The course is organized around a sample of topics in biology that have seen a significant amount of mathematical modelling over the years. Currently, I’m including content from ecology, evolution and evolutionary game theory, epidemiology, biochemistry and gene regulation, cell biology, electrophysiology, developmental biology. However, this list changes gradually from year to year, to reflect students’ and my own interests. The mathematical modelling methods and techniques covered are those that typically arise in the biological applications listed above. For example, I will cover models using ordinary and partial differential equations, stochastic processes, agent-based models and introduce techniques from bifurcation theory, asymptotics, dimensional analysis, numerical solution methods, and parameter estimation. An emphasis will be placed on reading and discussing classic and current papers.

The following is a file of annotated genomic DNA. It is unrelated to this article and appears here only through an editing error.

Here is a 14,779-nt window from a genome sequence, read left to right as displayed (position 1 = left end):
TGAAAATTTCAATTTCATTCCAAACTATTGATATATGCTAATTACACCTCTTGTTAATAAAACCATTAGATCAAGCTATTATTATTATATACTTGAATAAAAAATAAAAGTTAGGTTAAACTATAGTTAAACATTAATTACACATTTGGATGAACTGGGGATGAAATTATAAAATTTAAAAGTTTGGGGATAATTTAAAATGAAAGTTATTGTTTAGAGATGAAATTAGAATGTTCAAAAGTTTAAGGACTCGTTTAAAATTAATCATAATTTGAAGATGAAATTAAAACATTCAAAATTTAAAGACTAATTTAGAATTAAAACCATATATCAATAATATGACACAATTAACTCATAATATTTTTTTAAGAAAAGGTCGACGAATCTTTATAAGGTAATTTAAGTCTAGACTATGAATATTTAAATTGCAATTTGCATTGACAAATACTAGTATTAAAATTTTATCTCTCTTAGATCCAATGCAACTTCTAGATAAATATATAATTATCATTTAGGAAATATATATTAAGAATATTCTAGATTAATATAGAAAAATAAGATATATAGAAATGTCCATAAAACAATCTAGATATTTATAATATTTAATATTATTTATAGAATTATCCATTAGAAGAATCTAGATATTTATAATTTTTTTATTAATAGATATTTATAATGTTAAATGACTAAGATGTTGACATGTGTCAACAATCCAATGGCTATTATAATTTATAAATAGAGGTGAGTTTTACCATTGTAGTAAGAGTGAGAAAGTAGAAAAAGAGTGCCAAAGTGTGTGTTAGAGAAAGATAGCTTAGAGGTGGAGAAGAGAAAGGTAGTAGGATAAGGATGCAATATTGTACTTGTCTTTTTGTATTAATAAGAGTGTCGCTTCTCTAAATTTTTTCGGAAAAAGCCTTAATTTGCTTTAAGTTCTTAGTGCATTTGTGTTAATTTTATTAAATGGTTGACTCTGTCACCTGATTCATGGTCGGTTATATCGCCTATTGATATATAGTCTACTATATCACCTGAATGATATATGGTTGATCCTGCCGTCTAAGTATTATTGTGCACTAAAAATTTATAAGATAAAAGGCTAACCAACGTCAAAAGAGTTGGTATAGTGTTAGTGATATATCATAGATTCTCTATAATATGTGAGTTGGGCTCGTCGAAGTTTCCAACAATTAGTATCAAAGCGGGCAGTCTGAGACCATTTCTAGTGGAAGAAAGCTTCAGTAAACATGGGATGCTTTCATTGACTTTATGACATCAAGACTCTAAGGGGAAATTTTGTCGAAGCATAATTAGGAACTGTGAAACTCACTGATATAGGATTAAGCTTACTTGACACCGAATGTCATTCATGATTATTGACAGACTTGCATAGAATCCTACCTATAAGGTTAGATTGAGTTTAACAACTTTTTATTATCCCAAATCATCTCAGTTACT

A complete syllabus is available on the course website

Michael Ward : ward@math.ubc.ca

University of British Columbia

Students should have a working knowledge of Applied PDE (such as MATH 400 at UBC), a basic Complex Variables Course (such as M300 at UBC), and preferably the course M550 at UBC on an introduction to perturbation theory. Some experience with mathematical modeling in either continuum mechanics or biology is also desirable.

- Course Name
- Perturbation Methods for Partial Differential Equations and Applications
- Course Number
- Math 551
- Section Number
- 201
- Section Code

This is a course in modern techniques in applied mathematics, focusing on perturbation methods for partial differential equations. The material provides valuable skills and resources complementary to scientific computations, mathematical modeling in applications, analysis of PDE’s and dynamical systems. The general concepts and methods are illustrated and developed for a wide variety of specific problems arising in math biology, fluid mechanics, materials science, and wave propagation.